When composing any piece of writing, it can help to answer the 5 Ws (and How) of journalism.
Because I graduated from journalism school, much of my technique focuses around what I learned while working on my MA at Syracuse. From the practice I received as a writer, to the way I structure everything from speeches to blog posts to book chapters, my training shows in my work. J-school, of course, emphasized the 5 Ws (and How) of journalism, and find that remembering to answer these questions can help me stay on track as I write.
For the most part, the 5 Ws (and How) are used to introduce a news story. They are questions that should be answered in the lede (it's a funny way to spell it, I know). While blog writing, and other types of writing, might not always cram all that information in an opening paragraph, it's still a good idea to answer those questions at some point during the article, book, or blog post.
What are the 5 Ws (and How)?
It's really not too hard to master this concept. Before you submit your work, or hit “Publish,” read through what you've written and make sure that it answers the following questions:
- Who: Who does the article affect? Who is it about? Whether you are relaying a bit of news about someone else, or whether you are creating copy aimed at a specific audience, know what the piece is about, and who is involved.
- What: Next, address what happened, or what is happening. Be clear about what's going on. You can also use the what to describe what should be happening.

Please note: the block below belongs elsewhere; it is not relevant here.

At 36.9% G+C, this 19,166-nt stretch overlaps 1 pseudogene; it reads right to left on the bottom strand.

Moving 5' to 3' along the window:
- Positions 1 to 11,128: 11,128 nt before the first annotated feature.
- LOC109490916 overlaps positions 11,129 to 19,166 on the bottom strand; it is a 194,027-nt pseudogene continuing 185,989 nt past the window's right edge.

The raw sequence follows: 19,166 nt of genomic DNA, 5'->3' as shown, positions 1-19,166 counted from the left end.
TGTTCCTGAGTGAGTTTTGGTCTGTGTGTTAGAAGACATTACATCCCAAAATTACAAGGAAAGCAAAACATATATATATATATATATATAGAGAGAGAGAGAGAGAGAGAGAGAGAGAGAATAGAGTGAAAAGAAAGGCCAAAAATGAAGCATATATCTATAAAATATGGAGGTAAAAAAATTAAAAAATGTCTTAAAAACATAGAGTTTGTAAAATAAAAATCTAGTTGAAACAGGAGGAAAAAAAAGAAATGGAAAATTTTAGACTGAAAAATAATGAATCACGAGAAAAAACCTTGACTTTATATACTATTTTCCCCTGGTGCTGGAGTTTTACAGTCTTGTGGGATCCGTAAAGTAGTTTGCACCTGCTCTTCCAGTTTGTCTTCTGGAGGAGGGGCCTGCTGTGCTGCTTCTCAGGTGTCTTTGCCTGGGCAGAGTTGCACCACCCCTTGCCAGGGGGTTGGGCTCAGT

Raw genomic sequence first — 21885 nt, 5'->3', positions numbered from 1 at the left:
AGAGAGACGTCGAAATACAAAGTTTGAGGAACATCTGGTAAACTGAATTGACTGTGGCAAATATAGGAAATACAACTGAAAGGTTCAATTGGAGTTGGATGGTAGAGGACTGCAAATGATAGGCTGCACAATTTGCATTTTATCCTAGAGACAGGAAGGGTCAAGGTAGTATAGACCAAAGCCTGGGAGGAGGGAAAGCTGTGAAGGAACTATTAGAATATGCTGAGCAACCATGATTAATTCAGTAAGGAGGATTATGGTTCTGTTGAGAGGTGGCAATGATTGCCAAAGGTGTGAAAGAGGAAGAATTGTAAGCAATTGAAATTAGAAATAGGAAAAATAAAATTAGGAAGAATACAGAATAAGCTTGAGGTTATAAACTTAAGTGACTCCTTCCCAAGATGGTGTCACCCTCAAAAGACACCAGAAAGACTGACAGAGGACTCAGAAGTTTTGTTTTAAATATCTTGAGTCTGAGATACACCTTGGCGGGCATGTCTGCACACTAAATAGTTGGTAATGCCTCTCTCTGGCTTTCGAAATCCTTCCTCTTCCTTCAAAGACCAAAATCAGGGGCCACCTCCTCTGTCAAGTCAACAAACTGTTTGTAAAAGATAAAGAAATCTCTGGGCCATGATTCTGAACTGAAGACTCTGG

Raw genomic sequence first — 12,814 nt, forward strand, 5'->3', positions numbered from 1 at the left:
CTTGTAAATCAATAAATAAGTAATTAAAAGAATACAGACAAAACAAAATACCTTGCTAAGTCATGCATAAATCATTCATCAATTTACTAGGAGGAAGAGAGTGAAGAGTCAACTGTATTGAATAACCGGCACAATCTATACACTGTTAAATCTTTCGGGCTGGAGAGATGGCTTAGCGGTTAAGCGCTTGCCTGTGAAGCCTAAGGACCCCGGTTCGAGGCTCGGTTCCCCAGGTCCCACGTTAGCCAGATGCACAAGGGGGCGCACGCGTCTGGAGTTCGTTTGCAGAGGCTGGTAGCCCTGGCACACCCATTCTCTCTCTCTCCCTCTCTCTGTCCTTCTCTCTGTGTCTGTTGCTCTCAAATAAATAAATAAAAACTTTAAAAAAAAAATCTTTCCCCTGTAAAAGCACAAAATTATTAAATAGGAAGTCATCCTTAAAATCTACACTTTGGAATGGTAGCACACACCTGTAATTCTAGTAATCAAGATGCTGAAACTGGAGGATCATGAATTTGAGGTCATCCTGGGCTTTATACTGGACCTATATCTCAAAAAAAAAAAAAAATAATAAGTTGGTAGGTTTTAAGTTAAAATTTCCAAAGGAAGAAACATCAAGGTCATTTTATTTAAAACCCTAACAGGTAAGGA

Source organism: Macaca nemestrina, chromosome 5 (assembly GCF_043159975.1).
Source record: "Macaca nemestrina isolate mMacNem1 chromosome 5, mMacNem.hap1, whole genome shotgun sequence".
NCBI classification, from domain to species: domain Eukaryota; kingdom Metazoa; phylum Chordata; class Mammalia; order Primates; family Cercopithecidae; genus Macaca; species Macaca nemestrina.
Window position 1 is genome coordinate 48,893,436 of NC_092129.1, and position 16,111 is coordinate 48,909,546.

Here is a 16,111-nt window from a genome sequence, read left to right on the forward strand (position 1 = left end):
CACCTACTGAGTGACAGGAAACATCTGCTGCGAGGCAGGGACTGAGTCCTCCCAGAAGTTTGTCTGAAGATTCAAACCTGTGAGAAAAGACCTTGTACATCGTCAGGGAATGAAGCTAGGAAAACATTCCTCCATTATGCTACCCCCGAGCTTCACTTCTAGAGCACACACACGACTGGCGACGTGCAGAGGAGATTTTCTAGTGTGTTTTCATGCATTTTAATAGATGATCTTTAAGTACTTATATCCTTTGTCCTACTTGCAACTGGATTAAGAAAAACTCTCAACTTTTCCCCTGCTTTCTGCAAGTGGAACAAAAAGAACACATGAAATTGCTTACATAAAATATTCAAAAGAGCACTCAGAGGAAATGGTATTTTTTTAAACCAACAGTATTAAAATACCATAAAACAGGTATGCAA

- Where: What is the setting? Where is this taking place? Is it a local concern, or is it something more widespread. Even in a blog post about personal finances, it's possible to identify the where — even if the where is supposed to take place in your reader's own home. Be clear about where the action happens.
- When: Share the when. In a news story, this is a little more important. However, it can be used in other types of writing as well. If you are freelancing to provide marketing copy, you know the importance of emphasizing when (and, in marketing copy, the when is most often RIGHT NOW).
- Why: Is there a compelling reason to be reading this post, or taking this action? Is there a reason that the news event took place? WHY is the economy such a mess? WHY are you reading this blog post? (Hopefully it's because you think I have something valuable to share, and I have amply demonstrated that.) As you write, either provide logical reasons and evidence for why something is happening, or provide a compelling reason why the reader should take action.
- How: This is something you can throw in there as needed. How did an event happen? How can you encourage your audience to take the next step? How should the reader proceed? Look at the background to see what you can find. The idea is to expose some sort of machination that might be useful or interesting (or both) to the reader.
The way you answer the above questions can help you consider the relevance and interest of your work. Making sure that you answer the 5 Ws (and How) of journalism can not only help you produce stronger, more attention-grabbing opening paragraphs, but they can also help you throughout whatever you are writing. No matter what you produce, and what client you produce it for, answering these questions can go a long way toward ensuring that your writing remains focused and clear, and that it accomplishes its purpose.